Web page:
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kenkeniff: I'm working with an Auckland-based company that supplies a specialist machine to niche businesses all over the country.

Each machine requires an attached computer (currently using laptops) to control it running a custom Windows application (supplied by the machine's manufacturer) which talks to a local SQL database.

The customers use their existing workstations to push jobs from their industry-standard software to the control computer, where they confirm & process the job.

There are <50 machines & laptops deployed around NZ currently, expanding to >100 in NZ over the next few years and more overseas.


Current systems in place are;

 

     

  1. Install custom software & TeamViewer Remote Desktop on laptop at Auckland office.
  2. Travel on-site to install machine and setup laptop on local network.
  3. Remote support: Login via TeamViewer to try resolve issue.
  4. Control software update: Login via TeamViewer to each laptop and manually update software.
  5. Hardware failure: Courier (or arrive on site with) new pre-provisioned laptop (customer must re-enter data as no backup strategy currently in place).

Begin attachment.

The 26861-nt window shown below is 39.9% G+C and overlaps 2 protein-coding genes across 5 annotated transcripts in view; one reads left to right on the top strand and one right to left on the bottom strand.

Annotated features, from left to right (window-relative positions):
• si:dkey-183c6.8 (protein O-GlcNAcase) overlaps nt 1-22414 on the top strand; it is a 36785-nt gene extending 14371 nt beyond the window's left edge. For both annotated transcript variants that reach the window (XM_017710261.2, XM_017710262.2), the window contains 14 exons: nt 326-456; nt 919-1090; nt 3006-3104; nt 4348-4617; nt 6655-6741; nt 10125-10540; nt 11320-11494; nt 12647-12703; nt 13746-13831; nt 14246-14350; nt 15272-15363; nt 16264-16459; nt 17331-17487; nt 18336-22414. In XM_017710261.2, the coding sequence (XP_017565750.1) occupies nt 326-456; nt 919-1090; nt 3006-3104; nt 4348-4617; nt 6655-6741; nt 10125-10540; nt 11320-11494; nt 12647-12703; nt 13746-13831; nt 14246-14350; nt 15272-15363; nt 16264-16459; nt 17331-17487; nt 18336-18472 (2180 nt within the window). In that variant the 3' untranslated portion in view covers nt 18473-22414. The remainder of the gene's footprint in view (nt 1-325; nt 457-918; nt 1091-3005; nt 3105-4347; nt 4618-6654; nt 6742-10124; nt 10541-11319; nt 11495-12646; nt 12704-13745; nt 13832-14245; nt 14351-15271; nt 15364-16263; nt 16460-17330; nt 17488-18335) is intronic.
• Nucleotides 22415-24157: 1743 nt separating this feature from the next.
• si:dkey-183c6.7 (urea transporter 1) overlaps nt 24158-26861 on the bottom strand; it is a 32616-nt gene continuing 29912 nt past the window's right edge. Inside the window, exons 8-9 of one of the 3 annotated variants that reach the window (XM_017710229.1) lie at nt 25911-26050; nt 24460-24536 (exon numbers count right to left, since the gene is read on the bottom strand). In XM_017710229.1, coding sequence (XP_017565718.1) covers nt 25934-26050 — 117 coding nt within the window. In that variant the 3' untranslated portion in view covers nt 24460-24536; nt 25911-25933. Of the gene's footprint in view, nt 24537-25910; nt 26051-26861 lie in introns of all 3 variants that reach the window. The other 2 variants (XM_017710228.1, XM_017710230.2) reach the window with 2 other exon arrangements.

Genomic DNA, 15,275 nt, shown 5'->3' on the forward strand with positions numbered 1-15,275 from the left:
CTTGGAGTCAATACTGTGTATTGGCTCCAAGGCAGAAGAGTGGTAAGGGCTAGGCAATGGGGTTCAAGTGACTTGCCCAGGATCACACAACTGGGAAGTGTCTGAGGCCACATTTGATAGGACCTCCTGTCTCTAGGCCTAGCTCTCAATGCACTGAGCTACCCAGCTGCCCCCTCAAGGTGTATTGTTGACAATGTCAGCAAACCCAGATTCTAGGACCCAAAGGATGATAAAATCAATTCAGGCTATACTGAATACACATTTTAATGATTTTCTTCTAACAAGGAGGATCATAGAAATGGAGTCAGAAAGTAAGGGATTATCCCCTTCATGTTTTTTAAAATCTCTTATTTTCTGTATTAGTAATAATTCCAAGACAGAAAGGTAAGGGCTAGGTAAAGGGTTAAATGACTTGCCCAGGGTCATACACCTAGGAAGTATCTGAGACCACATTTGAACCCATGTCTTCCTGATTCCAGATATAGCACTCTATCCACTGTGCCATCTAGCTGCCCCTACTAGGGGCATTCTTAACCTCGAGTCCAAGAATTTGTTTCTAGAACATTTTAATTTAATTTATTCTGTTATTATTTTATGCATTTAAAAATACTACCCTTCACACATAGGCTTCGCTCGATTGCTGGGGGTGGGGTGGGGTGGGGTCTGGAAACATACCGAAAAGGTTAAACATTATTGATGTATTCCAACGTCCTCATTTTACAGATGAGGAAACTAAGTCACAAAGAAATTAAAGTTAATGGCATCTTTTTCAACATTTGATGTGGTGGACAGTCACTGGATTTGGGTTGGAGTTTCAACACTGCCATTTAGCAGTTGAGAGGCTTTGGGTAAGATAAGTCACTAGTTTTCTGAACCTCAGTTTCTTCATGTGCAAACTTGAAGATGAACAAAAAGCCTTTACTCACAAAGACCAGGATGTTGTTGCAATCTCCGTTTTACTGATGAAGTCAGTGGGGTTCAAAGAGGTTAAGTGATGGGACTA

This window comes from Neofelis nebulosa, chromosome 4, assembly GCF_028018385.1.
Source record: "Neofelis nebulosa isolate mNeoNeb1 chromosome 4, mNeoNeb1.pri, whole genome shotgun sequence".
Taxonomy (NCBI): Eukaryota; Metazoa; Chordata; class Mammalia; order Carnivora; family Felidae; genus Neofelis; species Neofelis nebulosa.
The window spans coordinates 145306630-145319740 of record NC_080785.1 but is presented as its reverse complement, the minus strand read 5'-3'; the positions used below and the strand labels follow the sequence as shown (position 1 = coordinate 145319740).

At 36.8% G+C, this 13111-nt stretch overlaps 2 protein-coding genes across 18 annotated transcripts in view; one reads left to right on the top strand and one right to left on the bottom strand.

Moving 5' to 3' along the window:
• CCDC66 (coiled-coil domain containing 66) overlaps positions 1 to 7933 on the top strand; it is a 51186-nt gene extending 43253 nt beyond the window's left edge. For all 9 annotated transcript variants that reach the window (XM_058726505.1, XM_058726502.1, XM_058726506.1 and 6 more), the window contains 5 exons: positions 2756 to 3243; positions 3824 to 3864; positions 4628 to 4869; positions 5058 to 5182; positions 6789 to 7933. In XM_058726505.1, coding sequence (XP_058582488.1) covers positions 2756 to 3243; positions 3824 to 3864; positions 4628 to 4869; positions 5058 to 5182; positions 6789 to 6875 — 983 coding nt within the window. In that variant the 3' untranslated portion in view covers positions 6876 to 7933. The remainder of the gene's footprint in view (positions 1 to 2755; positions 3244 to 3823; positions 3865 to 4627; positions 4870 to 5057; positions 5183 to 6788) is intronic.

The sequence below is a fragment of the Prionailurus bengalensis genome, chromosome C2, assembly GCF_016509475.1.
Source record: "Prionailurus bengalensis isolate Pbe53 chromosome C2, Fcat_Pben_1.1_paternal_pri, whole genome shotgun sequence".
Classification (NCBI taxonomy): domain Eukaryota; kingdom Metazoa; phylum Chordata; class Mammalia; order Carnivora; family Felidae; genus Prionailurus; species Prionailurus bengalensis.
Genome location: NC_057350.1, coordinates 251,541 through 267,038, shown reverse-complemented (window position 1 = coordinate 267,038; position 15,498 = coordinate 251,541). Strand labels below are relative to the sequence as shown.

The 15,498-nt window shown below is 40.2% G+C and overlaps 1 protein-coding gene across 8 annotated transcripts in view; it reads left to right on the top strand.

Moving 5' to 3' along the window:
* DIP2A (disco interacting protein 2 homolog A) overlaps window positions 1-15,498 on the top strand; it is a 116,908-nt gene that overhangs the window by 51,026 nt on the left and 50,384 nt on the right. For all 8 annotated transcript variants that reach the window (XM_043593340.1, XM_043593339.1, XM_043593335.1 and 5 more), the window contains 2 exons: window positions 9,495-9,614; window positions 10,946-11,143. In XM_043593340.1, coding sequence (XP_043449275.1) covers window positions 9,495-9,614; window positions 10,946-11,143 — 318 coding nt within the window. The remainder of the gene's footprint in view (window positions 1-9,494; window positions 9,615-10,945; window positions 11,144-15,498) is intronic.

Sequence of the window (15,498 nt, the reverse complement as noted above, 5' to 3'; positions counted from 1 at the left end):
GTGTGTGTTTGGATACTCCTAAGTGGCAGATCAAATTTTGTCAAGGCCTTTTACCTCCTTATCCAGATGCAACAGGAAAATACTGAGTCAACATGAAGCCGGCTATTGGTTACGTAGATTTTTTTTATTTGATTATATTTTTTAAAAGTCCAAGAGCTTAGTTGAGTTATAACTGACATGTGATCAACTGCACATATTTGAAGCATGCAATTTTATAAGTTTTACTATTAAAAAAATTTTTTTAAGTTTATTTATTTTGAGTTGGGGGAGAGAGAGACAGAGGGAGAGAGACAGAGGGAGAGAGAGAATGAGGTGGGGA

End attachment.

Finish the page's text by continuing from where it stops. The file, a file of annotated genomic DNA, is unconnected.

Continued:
-- Questions --

A. Would commercial touchscreen all-in-one PCs or otherwise be more reliable than laptops? (Running 24/7 in office environment).

B. They're looking for a more efficient and scalable way of;

 

     

  1. Provisioning new Windows laptops with the control software
    Norton Ghost Network Edition
    You run a ghost server with the laptop hard drive image avaliable. At the site, a person inserts a ghost boot disc, it boots up some cut down version of WinPE? and then downloads the hard drive image via the internet from your server, and writes it to the hard drive. Reboot and away you go.
    Alternatively, use a steadystate replacement that is compatible with the edition of windows you are running - switch to screenconnect instead of teamviewer.

    You could also standardise on a specific model of laptop or hardware - talk to lenovo or HP about this as you will usually find the business editions have more longer-lasting product lines, and a clear, well defined upgrade or replacement path. Eg. When model X becomes old, model Y is specifically designed to replace it.
  2. Automatically pushing control software updates to remote machines (without overwriting local SQL database).
    How do you do this now?
    I personally would use something like bittorrent sync.
    If the program is small and only an exe and a few files, then perhaps you could just sync the program directory on all the terminals with your master in your office. When your developer releases a patch, you just replace the files, wait for it to sync and then use screenconnect to mass reboot the machines one night. Or use a windows scheduled task to reboot the terminals every night at 3am. On bootup, a batch script can copy the files from say c:\incoming to c:\program files\appfolder